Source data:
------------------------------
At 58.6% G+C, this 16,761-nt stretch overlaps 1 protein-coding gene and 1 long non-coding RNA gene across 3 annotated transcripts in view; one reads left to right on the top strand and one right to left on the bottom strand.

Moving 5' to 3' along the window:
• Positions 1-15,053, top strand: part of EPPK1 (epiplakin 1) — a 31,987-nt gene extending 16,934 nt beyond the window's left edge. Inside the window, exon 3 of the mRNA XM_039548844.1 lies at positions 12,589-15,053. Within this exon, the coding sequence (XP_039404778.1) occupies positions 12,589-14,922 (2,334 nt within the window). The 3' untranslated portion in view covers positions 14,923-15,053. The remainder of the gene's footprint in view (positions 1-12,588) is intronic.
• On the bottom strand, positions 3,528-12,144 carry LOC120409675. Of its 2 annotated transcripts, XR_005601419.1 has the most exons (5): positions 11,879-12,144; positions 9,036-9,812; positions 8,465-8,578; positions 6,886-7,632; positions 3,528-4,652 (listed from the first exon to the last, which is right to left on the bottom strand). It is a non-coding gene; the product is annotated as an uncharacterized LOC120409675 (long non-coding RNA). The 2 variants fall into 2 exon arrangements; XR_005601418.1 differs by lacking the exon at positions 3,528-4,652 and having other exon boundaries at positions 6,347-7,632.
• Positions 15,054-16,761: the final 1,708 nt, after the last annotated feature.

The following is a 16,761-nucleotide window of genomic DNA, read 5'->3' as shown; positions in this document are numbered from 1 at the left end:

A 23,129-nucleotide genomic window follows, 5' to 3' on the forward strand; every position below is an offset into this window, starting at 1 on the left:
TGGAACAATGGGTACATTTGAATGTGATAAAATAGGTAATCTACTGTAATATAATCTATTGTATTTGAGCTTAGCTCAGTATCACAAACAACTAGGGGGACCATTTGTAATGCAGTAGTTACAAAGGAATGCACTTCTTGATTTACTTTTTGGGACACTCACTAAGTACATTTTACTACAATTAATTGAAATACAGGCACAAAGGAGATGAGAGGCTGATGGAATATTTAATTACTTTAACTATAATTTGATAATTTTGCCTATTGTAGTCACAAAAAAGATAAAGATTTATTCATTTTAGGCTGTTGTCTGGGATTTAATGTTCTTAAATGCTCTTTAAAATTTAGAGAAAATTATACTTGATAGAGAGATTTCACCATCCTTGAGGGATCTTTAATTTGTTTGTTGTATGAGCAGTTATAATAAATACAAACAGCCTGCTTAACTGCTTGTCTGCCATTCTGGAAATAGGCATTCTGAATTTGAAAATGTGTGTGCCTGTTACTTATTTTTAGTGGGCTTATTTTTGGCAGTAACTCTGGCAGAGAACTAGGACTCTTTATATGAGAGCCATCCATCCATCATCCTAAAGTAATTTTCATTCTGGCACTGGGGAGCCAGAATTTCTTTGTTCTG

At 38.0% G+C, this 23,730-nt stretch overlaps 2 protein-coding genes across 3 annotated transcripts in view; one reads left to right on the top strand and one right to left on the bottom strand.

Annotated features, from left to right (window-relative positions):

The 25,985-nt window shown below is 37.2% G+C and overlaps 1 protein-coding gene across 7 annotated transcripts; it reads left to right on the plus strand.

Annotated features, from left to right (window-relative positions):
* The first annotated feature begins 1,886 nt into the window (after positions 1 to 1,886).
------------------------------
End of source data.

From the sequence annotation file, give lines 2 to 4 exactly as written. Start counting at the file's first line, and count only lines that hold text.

Moving 5' to 3' along the window:
• Positions 1-15,053, top strand: part of EPPK1 (epiplakin 1) — a 31,987-nt gene extending 16,934 nt beyond the window's left edge. Inside the window, exon 3 of the mRNA XM_039548844.1 lies at positions 12,589-15,053. Within this exon, the coding sequence (XP_039404778.1) occupies positions 12,589-14,922 (2,334 nt within the window). The 3' untranslated portion in view covers positions 14,923-15,053. The remainder of the gene's footprint in view (positions 1-12,588) is intronic.
• On the bottom strand, positions 3,528-12,144 carry LOC120409675. Of its 2 annotated transcripts, XR_005601419.1 has the most exons (5): positions 11,879-12,144; positions 9,036-9,812; positions 8,465-8,578; positions 6,886-7,632; positions 3,528-4,652 (listed from the first exon to the last, which is right to left on the bottom strand). It is a non-coding gene; the product is annotated as an uncharacterized LOC120409675 (long non-coding RNA). The 2 variants fall into 2 exon arrangements; XR_005601418.1 differs by lacking the exon at positions 3,528-4,652 and having other exon boundaries at positions 6,347-7,632.